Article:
Fantasia 2021 Review: KING KNIGHT, Everybody's Into Weirdness Right Now...
Thorn (Matthew Gray Gubler) has carved out a life in which he is very comfortable. Living with his life partner Willow (Angela Sarafyan), Thorn leads a thriving – if riddled with neuroses – coven of suburban witches while simultaneously maintaining a presence on Etsy in the increasingly competitive artisan birdbath space. Even though the birdbath thing can be frustrating, all in all, he’s living a pretty charmed existence. That is until his past catches up with him and changes the way his coven views the Thorn they know and sends him reeling in search of meaning in a world he’d left behind.
So begins the odyssey of the King Knight, set adrift by those who once idolized him, it takes him to some pretty strange places.
Those familiar with director Richard Bates, Jr. will be prepared for the jaunty tone of this blackish comedy-slash-modern social commentary. From his fabulous first feature, Excision, Bates has displayed an all-consuming interest in skewering social mores through dark and frequently bloody satire. King Knight sees him playing nice with the audience, moving from aggressively attacking the generation gap, to gently ribbing the idea of self-actualization and what that means when who you are seems directly at odds with who you once were and how one reconciles the two.
Along with Gubler, who makes his fourth appearance in a Bates film after Excision, Suburban Gothic, and Trash Fire may lead the film, but his supporting cast is deep and really helps to drive home the comedic tone. Beyond Sarafyan, the members of the coven include Andy Milonakis (Waiting…), Kate Comer, Nelson Franklin (Veep), Emily Chang (The Vampire Diaries), Johnny Pemberton (Superstore), and Josh Fadem (Better Call Saul), all of whom are comedy gold and bring each of their f’ed up characters to life. Through in cameos from genre queen Barbara Crampton as Thorn’s overbearing mother, Ray Wise, and voiceovers from Excision lead AnnaLynne McCord, and the always great Aubrey Plaza (Child’s Play) and Bates has really stacked the deck in his favor.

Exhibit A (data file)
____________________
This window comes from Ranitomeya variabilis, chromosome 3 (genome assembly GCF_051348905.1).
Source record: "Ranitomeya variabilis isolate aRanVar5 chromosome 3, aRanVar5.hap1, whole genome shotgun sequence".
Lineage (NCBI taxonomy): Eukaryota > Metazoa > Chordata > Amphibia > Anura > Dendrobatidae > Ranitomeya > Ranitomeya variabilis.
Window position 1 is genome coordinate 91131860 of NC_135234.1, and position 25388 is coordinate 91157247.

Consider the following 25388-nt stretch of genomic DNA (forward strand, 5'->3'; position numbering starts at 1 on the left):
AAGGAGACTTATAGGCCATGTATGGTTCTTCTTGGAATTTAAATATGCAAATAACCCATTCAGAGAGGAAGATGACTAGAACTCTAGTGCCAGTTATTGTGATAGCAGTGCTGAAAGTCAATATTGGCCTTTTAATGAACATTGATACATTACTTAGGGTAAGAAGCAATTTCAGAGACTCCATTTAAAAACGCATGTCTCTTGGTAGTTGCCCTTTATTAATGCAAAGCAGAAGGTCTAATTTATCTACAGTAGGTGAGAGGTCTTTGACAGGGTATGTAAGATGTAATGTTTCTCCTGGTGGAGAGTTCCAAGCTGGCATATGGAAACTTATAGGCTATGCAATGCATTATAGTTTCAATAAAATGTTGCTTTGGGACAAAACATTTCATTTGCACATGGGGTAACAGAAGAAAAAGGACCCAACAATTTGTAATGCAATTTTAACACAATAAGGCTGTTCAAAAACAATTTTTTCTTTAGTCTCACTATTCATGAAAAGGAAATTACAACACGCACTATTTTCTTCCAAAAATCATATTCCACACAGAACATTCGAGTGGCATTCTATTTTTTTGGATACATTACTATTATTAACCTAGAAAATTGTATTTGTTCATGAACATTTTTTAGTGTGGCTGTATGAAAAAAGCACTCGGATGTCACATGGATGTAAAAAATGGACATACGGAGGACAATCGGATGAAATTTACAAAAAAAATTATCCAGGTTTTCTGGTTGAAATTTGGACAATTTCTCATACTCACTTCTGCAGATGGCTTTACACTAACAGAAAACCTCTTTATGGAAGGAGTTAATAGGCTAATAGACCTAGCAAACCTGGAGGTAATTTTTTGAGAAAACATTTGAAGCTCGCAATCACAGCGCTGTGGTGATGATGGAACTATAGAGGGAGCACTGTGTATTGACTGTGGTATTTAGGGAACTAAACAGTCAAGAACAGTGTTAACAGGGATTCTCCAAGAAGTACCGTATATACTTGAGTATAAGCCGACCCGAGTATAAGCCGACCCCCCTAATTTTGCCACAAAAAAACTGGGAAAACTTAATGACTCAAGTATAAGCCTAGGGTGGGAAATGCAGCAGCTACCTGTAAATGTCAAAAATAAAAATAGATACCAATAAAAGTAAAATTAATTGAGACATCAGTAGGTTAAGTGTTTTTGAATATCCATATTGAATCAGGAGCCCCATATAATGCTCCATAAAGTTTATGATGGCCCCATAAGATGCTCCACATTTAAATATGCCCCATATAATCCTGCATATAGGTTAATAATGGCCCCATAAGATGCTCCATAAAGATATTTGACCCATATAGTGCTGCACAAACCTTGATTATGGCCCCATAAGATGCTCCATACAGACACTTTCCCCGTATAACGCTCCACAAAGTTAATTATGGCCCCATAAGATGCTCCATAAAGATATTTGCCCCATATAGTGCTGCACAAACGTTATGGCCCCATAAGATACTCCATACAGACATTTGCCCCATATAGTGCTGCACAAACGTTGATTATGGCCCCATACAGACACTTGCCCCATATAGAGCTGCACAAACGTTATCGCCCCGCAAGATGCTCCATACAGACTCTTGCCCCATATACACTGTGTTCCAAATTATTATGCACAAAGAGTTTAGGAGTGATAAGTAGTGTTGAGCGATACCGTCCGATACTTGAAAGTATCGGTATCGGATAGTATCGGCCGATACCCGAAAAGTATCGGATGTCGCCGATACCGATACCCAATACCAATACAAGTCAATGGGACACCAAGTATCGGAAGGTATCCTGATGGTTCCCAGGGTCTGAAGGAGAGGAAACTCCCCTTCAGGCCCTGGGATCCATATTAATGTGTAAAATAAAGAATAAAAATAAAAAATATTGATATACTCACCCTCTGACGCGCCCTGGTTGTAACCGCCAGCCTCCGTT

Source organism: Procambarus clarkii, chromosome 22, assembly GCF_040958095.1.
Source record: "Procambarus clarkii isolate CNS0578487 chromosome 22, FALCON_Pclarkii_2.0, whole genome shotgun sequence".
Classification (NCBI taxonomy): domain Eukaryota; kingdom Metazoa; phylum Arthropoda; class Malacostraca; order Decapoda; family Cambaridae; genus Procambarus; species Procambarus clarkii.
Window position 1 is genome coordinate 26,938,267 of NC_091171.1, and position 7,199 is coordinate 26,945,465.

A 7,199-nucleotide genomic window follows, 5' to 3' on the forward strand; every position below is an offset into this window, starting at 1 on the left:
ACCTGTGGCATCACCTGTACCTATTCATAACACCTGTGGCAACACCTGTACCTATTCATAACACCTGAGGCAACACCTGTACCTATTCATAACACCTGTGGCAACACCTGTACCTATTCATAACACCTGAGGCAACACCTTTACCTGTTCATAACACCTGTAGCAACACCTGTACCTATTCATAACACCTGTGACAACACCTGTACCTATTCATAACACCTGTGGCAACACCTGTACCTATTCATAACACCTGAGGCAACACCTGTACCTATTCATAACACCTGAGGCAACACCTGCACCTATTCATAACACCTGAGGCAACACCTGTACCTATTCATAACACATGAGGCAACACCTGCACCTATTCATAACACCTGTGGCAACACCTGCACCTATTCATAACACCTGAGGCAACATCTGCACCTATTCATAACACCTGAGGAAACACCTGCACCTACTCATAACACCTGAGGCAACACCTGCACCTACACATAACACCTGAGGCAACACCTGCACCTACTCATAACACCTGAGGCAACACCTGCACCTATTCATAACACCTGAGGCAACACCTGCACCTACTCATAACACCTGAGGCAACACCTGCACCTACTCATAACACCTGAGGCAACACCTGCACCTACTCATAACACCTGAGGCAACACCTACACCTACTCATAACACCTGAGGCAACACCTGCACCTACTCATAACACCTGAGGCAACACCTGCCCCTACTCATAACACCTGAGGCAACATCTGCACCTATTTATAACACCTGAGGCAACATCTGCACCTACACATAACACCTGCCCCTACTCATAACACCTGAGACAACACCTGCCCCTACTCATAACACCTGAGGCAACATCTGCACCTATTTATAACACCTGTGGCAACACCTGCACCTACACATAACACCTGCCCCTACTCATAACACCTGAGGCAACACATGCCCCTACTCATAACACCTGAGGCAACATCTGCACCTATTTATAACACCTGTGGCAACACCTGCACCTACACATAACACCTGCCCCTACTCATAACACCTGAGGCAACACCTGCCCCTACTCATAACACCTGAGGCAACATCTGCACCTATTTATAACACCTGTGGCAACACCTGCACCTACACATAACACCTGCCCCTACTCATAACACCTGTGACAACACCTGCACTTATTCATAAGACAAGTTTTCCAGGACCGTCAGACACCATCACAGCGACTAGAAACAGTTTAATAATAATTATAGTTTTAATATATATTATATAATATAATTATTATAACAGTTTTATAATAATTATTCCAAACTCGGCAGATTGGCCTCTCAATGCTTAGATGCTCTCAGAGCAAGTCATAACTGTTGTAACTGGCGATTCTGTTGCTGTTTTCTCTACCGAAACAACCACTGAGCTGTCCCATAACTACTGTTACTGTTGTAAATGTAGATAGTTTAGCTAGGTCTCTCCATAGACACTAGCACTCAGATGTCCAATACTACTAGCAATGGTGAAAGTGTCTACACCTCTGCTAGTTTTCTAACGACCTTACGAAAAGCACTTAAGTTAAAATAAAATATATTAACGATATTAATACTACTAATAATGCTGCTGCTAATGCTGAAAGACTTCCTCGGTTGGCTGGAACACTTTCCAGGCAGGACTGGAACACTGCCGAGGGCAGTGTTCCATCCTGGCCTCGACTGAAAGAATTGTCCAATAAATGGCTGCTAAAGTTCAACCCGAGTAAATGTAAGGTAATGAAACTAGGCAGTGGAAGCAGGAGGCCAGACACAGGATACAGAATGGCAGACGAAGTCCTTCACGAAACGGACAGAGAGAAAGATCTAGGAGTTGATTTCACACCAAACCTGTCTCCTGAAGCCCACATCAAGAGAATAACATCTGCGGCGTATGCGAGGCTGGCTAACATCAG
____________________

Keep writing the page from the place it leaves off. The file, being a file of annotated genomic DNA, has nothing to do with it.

But this is really Gubler’s show and he runs with it. Virtually the entire second half of the film is his journey to find out who he really is and if the person he’s become is compatible with the life experience he’s been hiding. It really is a celebration of those castoff from society, whether by choice or by circumstance, and the fact that Thorn and his coven have each chosen weirdness as a defining characteristic in their lives. It’s not just the Wiccan traditions, it’s the unique personalities that alienate them from co-workers and family, but endear them to one another.
It’s about unconditional acceptance, even when that means that someone isn’t who you think they are. It’s definitely very silly – one of the film’s most persistent running gags involves poop and where it lives – but it’s also incredibly sweet. I was not a fan of Bates’ previous film, Tone-Deaf, it was incredibly on the nose and left very little for the audience to ponder, shouting at us when it could’ve been whispering, but King Knight is a return to the kind of intelligent satire where Bates works best. The characters and writing might feel a bit try-hard for some viewers, it is a parade of hipster stereotypes by design, but it’s still very funny and well worth checking out.
- Richard Bates Jr.
- Richard Bates Jr.
- Matthew Gray Gubler
- Angela Sarafyan
- Andy Milonakis